The gut-wrenching muscle memory of shooting his dad, his brother in his visions, lay stark against the real memory of how the demon had eluded them when he'd shot it back in Salvation. Like it dissipated, then reformed, as if the Colt couldn't hurt it. But Sam knew he hadn't missed, and he was equally sure he'd hurt it when he'd shot his dad in the leg. Maybe it had to possess a human for it to be vulnerable. Which, if it was true, was... yeah, just great, and not exactly the best news he'd had all day.
He closed his eyes, pressing against them with his fingertips. One bullet left. God, who was he kidding? He'd already seen two versions of reality in which the price he paid for beating those odds was unacceptable, unbearable. The ghost-memory of Dean dying in his arms still hurt like a punch to the heart, and this latest nightmare landscape made him feel even more intensely that they were living on borrowed time.
Sam wished fervently that he'd seen something to tell him how it found them here -- how it would find them, Sam corrected himself. Maybe a couple days, maybe more; he couldn't be certain, but he felt like they had at least that long. Had it tracked them here, somehow? Would Madeline Wells eventually get suspicious of what, or who, exactly, they were running from, and call the cops? Or maybe she'd just mention it in passing to someone in town, and that would be enough.
Or, maybe she had nothing to do with it. A cold feeling surfaced, and Sam remembered Meg finding them at Bobby's place. He didn't really want to think about it too closely. But it wasn't the first time she'd found him, was it? Indiana, Chicago-- Sudden memory opened up at the center of his unwelcome thoughts: his dad calling them, Sam saying, Let us help, and his dad telling him, You can't. You can't be any part of it. Even us talking right now -- it's not safe. How sure his dad sounded. How sure he'd been that the demon would come after Sam and Dean in Salvation, while he went to Lincoln with the fake Colt. Maybe his dad knew something he wasn't telling them -- as if that were even a question, Sam thought bitterly -- like that this thing was connected to Sam somehow. Maybe Sam was the one that betrayed them every time, just by virtue of his presence. Maybe Sam was the reason it was dangerous for them to stick together.
Maybe the demon couldn't afford to take him until it was sure that Dad and Dean were out of the picture, so it would have a way to track them.
Feeling sick, Sam let his gaze trace over his brother's face, open and vulnerable in sleep, and thought about his dad leaving Dean without a word all those months ago. About how Dean still wasn't over it, even though he'd forgiven Dad probably about as fast as it had taken him to realize the man was gone. Dean had always been quick to forgive both of them. Didn't mean it hurt him any less, cost him any less. Dad must have known that when he did it, known that he was already forgiven when he'd tried to cut across the thing's path and left Dean in danger -- left him with Sam -- without warning him, without telling them the truth. Thinking about it now, Sam found himself suddenly furious all over again, maybe as furious with his dad as he'd ever been. We all have a part to play, Dad had said in Chicago. Well, Sam was damned if he'd let Dean's part be expendable.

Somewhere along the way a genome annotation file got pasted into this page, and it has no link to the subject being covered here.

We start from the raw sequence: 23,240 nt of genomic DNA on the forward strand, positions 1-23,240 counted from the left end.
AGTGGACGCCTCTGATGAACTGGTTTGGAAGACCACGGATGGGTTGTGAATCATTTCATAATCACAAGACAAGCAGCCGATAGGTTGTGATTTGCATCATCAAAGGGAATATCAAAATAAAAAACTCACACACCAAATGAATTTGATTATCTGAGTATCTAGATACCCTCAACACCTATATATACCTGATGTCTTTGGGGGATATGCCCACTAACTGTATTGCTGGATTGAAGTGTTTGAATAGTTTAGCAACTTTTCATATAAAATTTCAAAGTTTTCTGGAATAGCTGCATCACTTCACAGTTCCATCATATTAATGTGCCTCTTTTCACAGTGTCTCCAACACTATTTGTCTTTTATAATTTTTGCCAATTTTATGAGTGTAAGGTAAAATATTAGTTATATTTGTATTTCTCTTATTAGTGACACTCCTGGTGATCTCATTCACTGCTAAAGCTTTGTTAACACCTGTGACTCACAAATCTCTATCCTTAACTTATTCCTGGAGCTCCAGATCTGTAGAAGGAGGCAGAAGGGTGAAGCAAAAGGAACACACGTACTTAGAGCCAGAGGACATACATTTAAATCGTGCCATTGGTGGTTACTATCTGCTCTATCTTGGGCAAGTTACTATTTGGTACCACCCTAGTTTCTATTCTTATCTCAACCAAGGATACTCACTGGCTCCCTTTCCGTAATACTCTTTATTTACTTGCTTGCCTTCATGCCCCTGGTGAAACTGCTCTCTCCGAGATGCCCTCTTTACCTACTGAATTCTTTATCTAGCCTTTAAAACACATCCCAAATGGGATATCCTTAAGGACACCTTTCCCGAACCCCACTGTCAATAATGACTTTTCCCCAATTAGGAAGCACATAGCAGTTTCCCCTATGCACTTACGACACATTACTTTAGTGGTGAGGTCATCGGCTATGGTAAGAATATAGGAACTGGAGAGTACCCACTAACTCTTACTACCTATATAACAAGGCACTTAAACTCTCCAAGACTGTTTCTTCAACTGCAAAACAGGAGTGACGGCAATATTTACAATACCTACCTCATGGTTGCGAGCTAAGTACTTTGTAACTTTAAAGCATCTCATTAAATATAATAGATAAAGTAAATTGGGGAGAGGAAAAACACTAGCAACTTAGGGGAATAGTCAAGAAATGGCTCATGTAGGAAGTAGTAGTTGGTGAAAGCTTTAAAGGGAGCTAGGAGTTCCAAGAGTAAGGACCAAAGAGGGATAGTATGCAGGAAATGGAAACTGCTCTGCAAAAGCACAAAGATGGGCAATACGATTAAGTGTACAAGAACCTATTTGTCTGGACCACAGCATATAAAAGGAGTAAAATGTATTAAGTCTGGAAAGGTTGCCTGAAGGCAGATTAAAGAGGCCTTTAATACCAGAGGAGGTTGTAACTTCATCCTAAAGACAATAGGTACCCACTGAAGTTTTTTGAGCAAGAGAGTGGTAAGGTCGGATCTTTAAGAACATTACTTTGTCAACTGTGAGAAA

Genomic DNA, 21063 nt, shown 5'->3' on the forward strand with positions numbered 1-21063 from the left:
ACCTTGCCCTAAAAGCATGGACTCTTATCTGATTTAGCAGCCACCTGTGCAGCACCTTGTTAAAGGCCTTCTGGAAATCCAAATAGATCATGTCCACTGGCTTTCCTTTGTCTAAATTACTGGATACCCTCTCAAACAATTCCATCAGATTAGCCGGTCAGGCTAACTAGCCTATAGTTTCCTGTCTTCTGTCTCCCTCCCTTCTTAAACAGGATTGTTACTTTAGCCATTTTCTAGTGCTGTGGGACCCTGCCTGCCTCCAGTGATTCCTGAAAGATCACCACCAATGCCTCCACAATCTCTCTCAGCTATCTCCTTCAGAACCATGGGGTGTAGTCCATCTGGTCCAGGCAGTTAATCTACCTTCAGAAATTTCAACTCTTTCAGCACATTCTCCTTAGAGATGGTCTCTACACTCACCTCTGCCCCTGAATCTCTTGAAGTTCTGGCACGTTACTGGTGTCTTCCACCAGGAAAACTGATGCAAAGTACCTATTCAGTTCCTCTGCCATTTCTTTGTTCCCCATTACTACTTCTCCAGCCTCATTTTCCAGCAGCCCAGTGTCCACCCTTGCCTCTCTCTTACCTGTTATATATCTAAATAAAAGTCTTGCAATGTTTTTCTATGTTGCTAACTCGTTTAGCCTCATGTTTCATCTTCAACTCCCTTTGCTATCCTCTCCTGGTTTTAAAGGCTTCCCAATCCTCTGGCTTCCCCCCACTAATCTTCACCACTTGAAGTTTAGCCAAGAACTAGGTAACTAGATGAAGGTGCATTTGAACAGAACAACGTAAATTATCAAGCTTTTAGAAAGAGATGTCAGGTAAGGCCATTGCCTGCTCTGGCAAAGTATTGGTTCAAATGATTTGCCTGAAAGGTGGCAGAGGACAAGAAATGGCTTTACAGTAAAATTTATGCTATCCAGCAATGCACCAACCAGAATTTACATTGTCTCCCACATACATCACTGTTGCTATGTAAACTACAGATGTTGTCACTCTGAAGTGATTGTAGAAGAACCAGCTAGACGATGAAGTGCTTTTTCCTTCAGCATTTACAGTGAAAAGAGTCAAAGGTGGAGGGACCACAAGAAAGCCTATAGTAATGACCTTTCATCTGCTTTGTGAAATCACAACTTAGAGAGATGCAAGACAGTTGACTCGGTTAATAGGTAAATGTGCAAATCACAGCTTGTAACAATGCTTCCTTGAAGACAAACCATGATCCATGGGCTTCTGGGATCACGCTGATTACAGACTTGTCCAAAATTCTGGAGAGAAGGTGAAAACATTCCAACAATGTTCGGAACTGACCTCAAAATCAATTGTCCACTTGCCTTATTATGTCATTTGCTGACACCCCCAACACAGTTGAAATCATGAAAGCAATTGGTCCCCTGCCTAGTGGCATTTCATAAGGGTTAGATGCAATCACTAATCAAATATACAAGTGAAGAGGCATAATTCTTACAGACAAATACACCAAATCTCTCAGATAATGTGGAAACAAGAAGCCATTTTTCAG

Not happening, he told Dean, feeling a little of his exhaustion drop away at the hot spark of anger and determination. Not in this reality or any other.
The brief flare burned bright in his chest, then subsided, determined, grown-up Sam giving way to the part of him that just wanted to see his brother open his eyes, make one of his bad jokes, and let Sam know they were going to be okay.
* * *
When Sam had been gone a little too long, John ignored the pain and deep stiffness that had settled into his leg, pushed himself up from the couch, and went looking.
He found him in the door to Dean's room, pale and shaky, in pain, propped up against the door frame. Sam watched his brother sleep as though he could will him to get better -- and who knew? Maybe he could.
John drew near, standing beside him in the doorway. "Hey."
"Hey." Sam's voice was hoarse, ragged; five bruises stood out in an ugly ring around his neck, the thumbprint clear in livid purple against his Adam's apple. The strain around his eyes was unmistakable, and John remembered watching him push against the bones of his face, trying to massage a migraine away back in Salvation. He looked like hell, worse than he had last night. John felt bruised himself, looking at him.
He heard Sam swallow. "Nightmares," was all he said.
"You look like you could use some coffee," John said after a minute. "That's supposed to help with headaches sometimes, isn't it?"
Sam watched Dean for another handful of moments, then finally pushed himself away from the door, flashing John a small, tight smile. "Can't hurt."
Afternoon sun streamed in at the kitchen windows, the clock on the oven showing it was half past twelve. Sam found a note on the refrigerator. He glanced over it, then handed it to his dad as John was lowering himself into one of the kitchen chairs. It said:
Gone on a call at the Rankin farm. Eggs and ham in the fridge if you're hungry. Call me if there's any change for the worse. 623-1302.
"One of us obviously had some karma saved up," Sam said.
John gave a soft, surprised sound, not quite a laugh. The concept of karma wasn't exactly part of his worldview, but Sammy had a point. Whatever had brought them to Madeline Wells's doorstep, John was grateful. "I'm pretty sure it wasn't me."
Sam gave him a wry look, and it hit John hard how the years since Sam had left them had turned him into a man he barely knew. "Me neither."
"Must've been Dean, then," John offered, and he thought maybe it was the right thing, because something eased a little in the tense lines of his son's body.